Facebook CEO Mark Zuckerberg published an op-ed in the Washington Post responding to users' privacy complaints and laying out Facebook's plan to offer simplified privacy settings.
"Our intention was to give you lots of granular controls; but that may not have been what many of you wanted," Zuckerberg wrote in the op-ed, titled "From Facebook, Answering Privacy Concerns With New Settings. "We just missed the mark."
Zuckerberg offered details on Facebook's plan to offer users simpler privacy controls:
In the coming weeks, we will add privacy controls that are much simpler to use. We will also give you an easy way to turn off all third-party services. We are working hard to make these changes available as soon as possible. We hope you'll be pleased with the result of our work and, as always, we'll be eager to get your feedback.
Interestingly, Zuckerberg uses the word "privacy" only once in the entire post ("We will add privacy controls that are much simpler to use").
The new settings may appease some, but as All Things D's Peter Kafka argues, the company's solution still pushes its users to share more.
Kafka writes, "Zuckerberg never promises the move Facebook would make if it wanted users to keep their information truly private: Make 'private' the default setting, and make all sharing options 'opt-in.'"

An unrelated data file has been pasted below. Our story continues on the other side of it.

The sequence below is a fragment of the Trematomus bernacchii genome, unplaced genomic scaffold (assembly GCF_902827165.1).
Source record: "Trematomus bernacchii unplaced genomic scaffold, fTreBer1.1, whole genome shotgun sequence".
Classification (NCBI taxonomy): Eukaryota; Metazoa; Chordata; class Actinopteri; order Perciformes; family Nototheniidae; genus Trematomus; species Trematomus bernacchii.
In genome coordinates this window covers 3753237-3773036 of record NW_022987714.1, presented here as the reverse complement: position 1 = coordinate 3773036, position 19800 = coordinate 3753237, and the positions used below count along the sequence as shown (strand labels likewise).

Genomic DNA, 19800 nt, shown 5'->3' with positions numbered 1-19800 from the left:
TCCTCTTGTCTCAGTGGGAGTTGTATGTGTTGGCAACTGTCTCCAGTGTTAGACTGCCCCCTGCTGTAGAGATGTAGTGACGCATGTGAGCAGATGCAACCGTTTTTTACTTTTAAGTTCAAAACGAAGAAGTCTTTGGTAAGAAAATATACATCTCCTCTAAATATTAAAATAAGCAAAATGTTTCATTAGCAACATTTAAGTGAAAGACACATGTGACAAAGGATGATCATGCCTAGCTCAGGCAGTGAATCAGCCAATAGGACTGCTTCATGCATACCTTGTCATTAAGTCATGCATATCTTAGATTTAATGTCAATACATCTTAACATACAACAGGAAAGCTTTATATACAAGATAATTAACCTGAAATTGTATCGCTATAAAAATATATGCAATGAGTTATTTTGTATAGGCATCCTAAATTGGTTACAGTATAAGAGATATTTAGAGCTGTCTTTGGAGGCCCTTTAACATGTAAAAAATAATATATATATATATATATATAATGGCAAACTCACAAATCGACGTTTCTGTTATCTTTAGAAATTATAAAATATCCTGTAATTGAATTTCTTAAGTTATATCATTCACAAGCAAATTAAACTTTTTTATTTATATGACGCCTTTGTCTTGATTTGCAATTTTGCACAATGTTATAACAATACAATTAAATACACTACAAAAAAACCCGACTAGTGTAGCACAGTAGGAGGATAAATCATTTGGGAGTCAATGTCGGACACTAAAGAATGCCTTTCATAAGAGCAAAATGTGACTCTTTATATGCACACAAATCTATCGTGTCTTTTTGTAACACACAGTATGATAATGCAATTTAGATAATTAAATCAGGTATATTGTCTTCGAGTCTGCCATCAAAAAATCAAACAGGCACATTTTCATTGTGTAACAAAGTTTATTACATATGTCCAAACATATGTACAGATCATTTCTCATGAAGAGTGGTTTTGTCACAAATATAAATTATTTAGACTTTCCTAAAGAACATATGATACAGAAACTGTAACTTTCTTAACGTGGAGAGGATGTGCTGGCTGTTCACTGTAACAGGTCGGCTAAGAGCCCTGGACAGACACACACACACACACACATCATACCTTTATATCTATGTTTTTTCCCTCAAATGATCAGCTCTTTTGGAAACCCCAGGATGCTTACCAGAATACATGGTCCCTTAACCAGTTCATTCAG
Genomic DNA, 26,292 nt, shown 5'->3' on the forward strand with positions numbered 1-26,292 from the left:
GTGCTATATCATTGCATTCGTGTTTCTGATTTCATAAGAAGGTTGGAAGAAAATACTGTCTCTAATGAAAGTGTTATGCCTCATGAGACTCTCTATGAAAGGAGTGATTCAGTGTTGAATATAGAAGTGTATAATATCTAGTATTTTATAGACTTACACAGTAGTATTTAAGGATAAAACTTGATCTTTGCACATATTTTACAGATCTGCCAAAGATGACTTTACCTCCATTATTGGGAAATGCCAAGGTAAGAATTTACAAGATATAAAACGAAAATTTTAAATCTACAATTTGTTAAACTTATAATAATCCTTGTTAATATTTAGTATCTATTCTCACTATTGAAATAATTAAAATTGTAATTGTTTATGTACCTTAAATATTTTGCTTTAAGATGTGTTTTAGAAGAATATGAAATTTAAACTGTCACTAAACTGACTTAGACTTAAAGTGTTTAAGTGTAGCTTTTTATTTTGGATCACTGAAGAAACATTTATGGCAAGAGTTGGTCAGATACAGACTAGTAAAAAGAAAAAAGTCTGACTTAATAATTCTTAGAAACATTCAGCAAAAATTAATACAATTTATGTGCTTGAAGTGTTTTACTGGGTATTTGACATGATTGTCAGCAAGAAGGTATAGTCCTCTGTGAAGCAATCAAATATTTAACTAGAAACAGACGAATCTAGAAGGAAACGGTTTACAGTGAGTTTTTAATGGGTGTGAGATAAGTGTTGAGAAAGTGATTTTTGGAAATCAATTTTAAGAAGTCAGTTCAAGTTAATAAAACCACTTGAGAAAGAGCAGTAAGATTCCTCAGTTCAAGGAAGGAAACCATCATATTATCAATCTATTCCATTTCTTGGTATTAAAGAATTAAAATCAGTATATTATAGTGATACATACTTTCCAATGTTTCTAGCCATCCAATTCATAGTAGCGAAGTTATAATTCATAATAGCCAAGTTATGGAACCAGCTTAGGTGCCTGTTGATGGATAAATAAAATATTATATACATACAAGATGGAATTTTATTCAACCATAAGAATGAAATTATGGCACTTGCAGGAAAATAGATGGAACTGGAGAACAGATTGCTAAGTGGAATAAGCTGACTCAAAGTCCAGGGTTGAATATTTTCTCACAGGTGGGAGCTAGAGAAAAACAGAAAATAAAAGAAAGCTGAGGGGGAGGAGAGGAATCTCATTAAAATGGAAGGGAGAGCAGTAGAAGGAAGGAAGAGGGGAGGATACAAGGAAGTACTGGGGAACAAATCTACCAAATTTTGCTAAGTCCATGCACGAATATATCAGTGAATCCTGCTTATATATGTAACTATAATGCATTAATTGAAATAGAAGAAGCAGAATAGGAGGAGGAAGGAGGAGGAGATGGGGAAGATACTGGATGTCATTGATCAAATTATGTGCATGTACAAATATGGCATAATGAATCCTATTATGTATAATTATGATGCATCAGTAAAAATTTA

Whereas the op-ed consisted mostly of "standard patter about Facebook's mission,"/a> the Facebook CEO was more candid about his company's privacy blunders in an email sent to Robert Scoble.
"I know we've made a bunch of mistakes," Zuckerberg wrote. "My hope at the end of this is that the service ends up in a better place and that people understand that our intentions are in the right place and we respond to the feedback from the people we serve."
"I want to make sure we get this stuff right this time," he added. (Read the full letter here)
Many have been waiting for Zuckerberg to respond to the backlash over his site's privacy changes. But does the op-ed hit its mark? What should he have said that he didn't? What are you glad to have heard? Tell us your reaction in the comments section below.
More on Facebook and privacy:
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